There is an activity and story which unravels as we place our eyes on this painting, which is typical of this artist's work. Mythology and symbolism were a big element of his content, though the way in which he delivered it with style and elegance helped to set his career out as unique.

Waterhouse sits on the outskirts of the Pre-Raphaelites, never strictly a member of the Brotherhood. This enabled him to impart a slightly different approach, whilst still taking the best that this movement had to offer. He could learn from the likes of Millais, Burne-Jones and the like but without just reproducing their styles.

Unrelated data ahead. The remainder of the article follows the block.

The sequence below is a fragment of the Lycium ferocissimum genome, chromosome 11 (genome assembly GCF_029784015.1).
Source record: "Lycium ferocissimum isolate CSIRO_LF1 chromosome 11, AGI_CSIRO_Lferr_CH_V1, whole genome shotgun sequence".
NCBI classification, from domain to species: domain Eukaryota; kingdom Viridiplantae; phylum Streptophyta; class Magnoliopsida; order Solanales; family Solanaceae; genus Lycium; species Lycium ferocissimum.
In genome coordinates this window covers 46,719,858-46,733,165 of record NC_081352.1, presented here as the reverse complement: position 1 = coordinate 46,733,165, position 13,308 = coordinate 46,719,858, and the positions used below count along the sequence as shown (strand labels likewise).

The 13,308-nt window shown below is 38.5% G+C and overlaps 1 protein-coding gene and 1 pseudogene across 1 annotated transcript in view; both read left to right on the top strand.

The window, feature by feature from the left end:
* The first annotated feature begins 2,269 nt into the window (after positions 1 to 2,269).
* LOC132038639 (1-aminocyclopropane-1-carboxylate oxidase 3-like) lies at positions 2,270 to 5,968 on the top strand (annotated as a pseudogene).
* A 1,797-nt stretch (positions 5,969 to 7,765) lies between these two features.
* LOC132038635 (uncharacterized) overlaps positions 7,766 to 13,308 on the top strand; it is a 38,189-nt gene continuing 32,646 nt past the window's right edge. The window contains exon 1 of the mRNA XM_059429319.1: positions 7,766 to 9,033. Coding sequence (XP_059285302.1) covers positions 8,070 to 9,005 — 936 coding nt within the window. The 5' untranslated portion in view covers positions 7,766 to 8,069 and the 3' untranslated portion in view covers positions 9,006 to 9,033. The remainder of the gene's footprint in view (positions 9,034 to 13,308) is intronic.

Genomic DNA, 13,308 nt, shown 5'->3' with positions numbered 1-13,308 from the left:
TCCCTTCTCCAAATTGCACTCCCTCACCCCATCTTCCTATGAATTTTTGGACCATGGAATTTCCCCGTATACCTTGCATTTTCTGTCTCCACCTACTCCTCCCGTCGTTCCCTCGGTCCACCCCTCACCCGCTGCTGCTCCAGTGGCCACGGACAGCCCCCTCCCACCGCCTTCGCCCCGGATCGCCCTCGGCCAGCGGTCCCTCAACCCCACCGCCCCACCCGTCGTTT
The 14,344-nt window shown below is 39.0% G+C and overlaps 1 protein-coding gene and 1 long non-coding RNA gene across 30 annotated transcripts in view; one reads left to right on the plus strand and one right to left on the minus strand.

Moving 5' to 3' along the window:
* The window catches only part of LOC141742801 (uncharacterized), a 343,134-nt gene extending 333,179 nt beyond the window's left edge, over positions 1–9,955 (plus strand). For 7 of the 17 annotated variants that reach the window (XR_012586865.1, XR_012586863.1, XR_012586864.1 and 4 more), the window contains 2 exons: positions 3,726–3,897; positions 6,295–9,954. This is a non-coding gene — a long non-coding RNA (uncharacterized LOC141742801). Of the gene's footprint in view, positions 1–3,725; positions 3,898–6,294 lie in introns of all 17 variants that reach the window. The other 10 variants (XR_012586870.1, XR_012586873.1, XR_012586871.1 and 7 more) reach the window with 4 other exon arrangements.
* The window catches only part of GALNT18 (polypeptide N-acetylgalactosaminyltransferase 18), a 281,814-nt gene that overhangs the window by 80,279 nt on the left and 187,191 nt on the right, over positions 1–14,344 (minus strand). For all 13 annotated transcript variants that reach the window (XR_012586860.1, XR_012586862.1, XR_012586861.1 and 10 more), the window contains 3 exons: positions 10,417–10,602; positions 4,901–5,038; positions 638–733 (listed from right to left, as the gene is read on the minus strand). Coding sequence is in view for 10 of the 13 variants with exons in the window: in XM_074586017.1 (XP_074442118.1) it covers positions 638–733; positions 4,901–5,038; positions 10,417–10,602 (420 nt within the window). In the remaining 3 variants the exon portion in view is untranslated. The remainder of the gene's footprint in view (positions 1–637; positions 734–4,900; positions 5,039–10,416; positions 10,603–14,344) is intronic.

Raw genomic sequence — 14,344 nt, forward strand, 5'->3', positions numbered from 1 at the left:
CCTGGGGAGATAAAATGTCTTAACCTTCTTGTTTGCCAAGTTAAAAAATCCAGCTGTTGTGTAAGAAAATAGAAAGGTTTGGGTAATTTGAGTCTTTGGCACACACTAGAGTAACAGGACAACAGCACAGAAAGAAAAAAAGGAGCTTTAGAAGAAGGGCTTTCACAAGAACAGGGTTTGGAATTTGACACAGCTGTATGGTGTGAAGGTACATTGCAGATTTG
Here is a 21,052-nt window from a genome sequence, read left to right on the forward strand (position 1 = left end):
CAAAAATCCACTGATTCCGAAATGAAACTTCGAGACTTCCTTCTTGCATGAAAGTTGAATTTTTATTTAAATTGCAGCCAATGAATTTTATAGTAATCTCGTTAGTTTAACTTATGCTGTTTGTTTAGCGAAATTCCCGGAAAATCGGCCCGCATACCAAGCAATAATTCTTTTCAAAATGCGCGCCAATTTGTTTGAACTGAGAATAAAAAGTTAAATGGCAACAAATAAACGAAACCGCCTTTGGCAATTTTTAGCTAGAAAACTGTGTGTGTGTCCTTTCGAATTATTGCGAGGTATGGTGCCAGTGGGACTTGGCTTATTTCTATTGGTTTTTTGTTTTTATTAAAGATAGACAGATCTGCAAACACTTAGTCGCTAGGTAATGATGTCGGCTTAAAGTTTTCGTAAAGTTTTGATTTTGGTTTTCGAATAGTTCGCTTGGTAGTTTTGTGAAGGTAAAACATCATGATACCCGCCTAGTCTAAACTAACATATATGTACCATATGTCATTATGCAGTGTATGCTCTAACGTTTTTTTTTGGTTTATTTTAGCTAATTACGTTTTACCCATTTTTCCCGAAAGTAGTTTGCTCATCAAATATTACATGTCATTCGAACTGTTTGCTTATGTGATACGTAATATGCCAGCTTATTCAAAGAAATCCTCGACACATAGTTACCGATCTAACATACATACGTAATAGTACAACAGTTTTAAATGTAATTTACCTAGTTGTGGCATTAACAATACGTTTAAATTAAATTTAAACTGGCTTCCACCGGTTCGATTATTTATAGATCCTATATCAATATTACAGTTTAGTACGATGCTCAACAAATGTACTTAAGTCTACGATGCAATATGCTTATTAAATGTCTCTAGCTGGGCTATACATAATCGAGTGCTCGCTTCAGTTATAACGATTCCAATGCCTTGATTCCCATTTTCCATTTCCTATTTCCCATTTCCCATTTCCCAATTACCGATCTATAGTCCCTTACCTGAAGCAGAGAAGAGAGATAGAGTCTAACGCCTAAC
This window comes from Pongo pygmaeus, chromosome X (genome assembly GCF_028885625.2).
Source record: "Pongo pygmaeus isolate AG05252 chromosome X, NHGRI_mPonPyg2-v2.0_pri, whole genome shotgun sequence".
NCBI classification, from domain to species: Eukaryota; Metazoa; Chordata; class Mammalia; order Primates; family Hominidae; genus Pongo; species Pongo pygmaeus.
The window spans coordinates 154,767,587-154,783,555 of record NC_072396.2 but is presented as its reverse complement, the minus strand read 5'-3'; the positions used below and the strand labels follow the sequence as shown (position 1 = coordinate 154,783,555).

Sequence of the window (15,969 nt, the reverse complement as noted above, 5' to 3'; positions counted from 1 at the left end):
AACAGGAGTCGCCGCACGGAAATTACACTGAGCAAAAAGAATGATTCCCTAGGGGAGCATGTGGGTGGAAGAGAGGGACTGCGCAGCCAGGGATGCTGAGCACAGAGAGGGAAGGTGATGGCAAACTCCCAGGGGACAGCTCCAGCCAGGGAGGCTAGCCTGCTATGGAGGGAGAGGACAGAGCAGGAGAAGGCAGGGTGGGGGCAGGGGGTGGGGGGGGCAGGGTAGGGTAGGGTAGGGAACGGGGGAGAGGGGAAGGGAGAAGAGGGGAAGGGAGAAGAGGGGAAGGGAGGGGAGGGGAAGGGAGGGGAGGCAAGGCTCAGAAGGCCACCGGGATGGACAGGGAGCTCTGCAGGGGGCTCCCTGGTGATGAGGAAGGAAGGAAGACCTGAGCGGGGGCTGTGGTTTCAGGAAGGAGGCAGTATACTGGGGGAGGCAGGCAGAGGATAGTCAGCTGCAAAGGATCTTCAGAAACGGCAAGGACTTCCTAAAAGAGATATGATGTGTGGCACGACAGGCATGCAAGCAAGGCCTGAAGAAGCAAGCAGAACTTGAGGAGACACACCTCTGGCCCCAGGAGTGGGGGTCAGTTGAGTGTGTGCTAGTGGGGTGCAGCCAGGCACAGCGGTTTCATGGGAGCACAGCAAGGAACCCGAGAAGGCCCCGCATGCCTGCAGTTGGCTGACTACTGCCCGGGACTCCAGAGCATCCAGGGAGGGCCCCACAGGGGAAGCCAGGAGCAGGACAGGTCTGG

This charming piece is placed at 1900 by some sources and 1905 by others. What we do know is that it was displayed at the Royal Academy and that the artist himself had a long running relationship with this powerful art institution. This piece connects with his Hylas and the Nymphs, which itself is amongst his most famous paintings.

When looking beyond the closely related members of the Pre-Raphaelite Brotherhood, who else do these paintings remind us of? Perhaps the cherubs frequently used by William-Adolphe Bouguereau or maybe the swirling, intertwined figures of Gustav Klimt's The Kiss.